Braun GmbH, formerly Braun AG, is a German consumer products company based in Kronberg, Germany. From the mid-1950s, the Braun brand was closely linked with the concept of German modern industrial design and its combination of functionality and technology. In 1956, Braun created its first design department, headed by Dr. Fritz Eichler, who instituted a collaboration with the Ulm School of Design to develop a new product line.
Amazing pieces of industrial design that still today remain fresh, true classics that have survived the test of time.
Make a robot friend with Adafruit’s CRICKIT – A Creative Robotics & Interactive Construction Kit. It’s an add-on to our popular Circuit Playground Express, FEATHER and other platforms to make and program robots with CircuitPython, MakeCode, and Arduino. Start controlling motors, servos, solenoids. You also get signal pins, capacitive touch sensors, a NeoPixel driver and amplified speaker output. It complements & extends your boards so you can still use all the goodies on the microcontroller, now you have a robotics playground as well.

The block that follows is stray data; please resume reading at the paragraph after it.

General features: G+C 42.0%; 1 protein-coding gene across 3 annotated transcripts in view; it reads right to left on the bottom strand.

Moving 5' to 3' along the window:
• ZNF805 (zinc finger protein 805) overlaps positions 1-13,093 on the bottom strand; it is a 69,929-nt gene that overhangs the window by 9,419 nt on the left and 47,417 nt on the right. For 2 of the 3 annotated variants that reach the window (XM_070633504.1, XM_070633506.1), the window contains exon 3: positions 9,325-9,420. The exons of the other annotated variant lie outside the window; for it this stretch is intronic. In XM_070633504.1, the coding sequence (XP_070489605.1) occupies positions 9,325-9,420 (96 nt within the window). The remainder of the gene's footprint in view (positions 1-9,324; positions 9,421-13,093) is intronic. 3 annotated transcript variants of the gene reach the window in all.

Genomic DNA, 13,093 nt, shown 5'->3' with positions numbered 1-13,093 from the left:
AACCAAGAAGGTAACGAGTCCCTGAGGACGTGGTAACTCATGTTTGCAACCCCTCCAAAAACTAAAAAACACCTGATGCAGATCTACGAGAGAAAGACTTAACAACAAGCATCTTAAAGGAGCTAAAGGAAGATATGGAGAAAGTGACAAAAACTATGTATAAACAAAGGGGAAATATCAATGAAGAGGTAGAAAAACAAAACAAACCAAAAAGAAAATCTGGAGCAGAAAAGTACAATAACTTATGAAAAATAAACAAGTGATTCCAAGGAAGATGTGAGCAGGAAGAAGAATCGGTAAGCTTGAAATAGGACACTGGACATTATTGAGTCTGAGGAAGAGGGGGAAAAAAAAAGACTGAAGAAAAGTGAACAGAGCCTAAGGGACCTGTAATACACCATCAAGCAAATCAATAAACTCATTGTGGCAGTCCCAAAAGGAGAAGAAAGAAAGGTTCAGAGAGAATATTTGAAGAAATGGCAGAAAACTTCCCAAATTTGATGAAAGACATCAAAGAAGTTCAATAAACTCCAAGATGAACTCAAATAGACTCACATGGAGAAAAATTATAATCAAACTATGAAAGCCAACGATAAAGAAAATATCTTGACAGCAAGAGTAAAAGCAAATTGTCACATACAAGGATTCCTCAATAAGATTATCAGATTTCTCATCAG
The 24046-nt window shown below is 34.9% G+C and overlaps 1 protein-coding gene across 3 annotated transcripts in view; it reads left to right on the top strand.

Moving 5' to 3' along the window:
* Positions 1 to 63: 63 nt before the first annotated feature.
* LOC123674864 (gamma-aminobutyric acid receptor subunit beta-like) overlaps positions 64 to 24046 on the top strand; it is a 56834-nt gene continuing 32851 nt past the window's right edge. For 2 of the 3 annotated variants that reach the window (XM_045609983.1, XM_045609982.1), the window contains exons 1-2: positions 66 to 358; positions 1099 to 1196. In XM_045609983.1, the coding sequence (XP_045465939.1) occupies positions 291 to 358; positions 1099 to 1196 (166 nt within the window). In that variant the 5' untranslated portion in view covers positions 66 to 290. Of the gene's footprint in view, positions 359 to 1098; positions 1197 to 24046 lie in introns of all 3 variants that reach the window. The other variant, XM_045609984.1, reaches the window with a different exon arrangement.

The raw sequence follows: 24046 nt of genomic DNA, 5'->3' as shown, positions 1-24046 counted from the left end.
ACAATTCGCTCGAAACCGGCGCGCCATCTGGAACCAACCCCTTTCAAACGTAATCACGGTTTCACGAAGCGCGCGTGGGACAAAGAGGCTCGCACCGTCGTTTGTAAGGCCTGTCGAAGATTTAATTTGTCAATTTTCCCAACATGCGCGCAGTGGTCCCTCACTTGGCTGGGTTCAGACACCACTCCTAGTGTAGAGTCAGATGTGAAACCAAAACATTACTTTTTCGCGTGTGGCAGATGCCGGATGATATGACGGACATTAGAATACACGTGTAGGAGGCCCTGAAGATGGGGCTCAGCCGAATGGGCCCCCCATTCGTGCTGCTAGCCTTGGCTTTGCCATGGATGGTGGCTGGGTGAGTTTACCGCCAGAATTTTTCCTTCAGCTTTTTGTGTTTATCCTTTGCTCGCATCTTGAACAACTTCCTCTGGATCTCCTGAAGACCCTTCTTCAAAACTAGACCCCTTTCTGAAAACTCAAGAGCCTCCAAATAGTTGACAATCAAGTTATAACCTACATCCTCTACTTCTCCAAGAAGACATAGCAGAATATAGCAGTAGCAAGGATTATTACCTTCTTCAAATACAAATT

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By coincidence I just visited the San Francisco Museum of Modern Art, where they have an exhibit up right now of the work of Dieter Rams, who was one of the principal designers for Braun. The exhibition runs through February 20, and is well worth seeing.
Wow, I learned electronics on those Lectron magnetic blocks! They were marketed in the US by Raytheon for a while. The company is still around – http://www.lectron.de/ – the site is in German, natürlich.
I got my hands on some blocks from the Lectron kit (the second photo in your post). The ones I got were the repackaged Raytheon-branded version of the kit, but they were the same ones (“Made in West Germany”):
Yup… I had these when I was a kid. I can still remember the metal baseboard that the blocks stuck to (a true ground plane!) and being quite devastated when my dog chewed up one of the transistor blocks. Wouldn’t something equivalent to this for working with the Arduino be really cool??? Blocks for LEDs (with current limiting resistors built in), switches (pull up and pull down varieties), current control transistors and such for different inputs and outputs? Hmm… may just have to give that a try…